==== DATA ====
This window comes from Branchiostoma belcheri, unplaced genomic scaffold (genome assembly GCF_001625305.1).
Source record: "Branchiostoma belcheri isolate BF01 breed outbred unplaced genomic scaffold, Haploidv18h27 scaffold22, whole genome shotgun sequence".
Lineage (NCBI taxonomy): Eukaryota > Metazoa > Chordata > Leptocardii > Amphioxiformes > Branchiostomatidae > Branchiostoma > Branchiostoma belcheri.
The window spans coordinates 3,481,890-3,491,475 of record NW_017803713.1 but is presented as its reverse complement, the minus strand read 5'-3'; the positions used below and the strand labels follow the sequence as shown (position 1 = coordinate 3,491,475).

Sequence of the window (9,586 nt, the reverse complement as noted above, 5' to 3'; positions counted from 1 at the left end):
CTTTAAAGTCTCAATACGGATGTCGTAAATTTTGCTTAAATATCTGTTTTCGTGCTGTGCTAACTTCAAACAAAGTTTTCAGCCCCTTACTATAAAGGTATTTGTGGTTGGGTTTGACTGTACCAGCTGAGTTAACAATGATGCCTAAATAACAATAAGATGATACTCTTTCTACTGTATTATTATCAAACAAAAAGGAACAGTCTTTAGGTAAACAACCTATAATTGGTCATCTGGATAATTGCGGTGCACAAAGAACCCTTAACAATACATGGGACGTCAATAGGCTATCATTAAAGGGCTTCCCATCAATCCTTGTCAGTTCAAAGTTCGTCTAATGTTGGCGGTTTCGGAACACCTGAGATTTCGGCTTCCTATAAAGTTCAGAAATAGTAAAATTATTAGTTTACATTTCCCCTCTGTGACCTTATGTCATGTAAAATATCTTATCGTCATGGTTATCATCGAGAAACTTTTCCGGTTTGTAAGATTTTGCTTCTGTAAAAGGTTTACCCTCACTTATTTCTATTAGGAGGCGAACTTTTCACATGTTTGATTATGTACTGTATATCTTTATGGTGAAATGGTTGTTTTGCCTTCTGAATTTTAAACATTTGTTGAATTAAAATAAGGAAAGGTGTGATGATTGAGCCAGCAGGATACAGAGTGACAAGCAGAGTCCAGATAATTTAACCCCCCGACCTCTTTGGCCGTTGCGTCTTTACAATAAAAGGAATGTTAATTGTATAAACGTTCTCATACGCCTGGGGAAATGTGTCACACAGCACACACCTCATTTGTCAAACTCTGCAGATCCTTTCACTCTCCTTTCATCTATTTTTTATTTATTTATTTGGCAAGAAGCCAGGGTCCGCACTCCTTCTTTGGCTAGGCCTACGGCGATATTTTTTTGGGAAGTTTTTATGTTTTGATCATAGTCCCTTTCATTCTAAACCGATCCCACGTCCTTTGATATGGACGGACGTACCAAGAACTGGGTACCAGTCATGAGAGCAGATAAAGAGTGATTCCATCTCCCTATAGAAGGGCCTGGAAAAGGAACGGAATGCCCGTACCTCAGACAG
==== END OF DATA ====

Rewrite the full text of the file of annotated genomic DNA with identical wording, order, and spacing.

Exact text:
This window comes from Branchiostoma belcheri, unplaced genomic scaffold (genome assembly GCF_001625305.1).
Source record: "Branchiostoma belcheri isolate BF01 breed outbred unplaced genomic scaffold, Haploidv18h27 scaffold22, whole genome shotgun sequence".
Lineage (NCBI taxonomy): Eukaryota > Metazoa > Chordata > Leptocardii > Amphioxiformes > Branchiostomatidae > Branchiostoma > Branchiostoma belcheri.
The window spans coordinates 3,481,890-3,491,475 of record NW_017803713.1 but is presented as its reverse complement, the minus strand read 5'-3'; the positions used below and the strand labels follow the sequence as shown (position 1 = coordinate 3,491,475).

Sequence of the window (9,586 nt, the reverse complement as noted above, 5' to 3'; positions counted from 1 at the left end):
CTTTAAAGTCTCAATACGGATGTCGTAAATTTTGCTTAAATATCTGTTTTCGTGCTGTGCTAACTTCAAACAAAGTTTTCAGCCCCTTACTATAAAGGTATTTGTGGTTGGGTTTGACTGTACCAGCTGAGTTAACAATGATGCCTAAATAACAATAAGATGATACTCTTTCTACTGTATTATTATCAAACAAAAAGGAACAGTCTTTAGGTAAACAACCTATAATTGGTCATCTGGATAATTGCGGTGCACAAAGAACCCTTAACAATACATGGGACGTCAATAGGCTATCATTAAAGGGCTTCCCATCAATCCTTGTCAGTTCAAAGTTCGTCTAATGTTGGCGGTTTCGGAACACCTGAGATTTCGGCTTCCTATAAAGTTCAGAAATAGTAAAATTATTAGTTTACATTTCCCCTCTGTGACCTTATGTCATGTAAAATATCTTATCGTCATGGTTATCATCGAGAAACTTTTCCGGTTTGTAAGATTTTGCTTCTGTAAAAGGTTTACCCTCACTTATTTCTATTAGGAGGCGAACTTTTCACATGTTTGATTATGTACTGTATATCTTTATGGTGAAATGGTTGTTTTGCCTTCTGAATTTTAAACATTTGTTGAATTAAAATAAGGAAAGGTGTGATGATTGAGCCAGCAGGATACAGAGTGACAAGCAGAGTCCAGATAATTTAACCCCCCGACCTCTTTGGCCGTTGCGTCTTTACAATAAAAGGAATGTTAATTGTATAAACGTTCTCATACGCCTGGGGAAATGTGTCACACAGCACACACCTCATTTGTCAAACTCTGCAGATCCTTTCACTCTCCTTTCATCTATTTTTTATTTATTTATTTGGCAAGAAGCCAGGGTCCGCACTCCTTCTTTGGCTAGGCCTACGGCGATATTTTTTTGGGAAGTTTTTATGTTTTGATCATAGTCCCTTTCATTCTAAACCGATCCCACGTCCTTTGATATGGACGGACGTACCAAGAACTGGGTACCAGTCATGAGAGCAGATAAAGAGTGATTCCATCTCCCTATAGAAGGGCCTGGAAAAGGAACGGAATGCCCGTACCTCAGACAG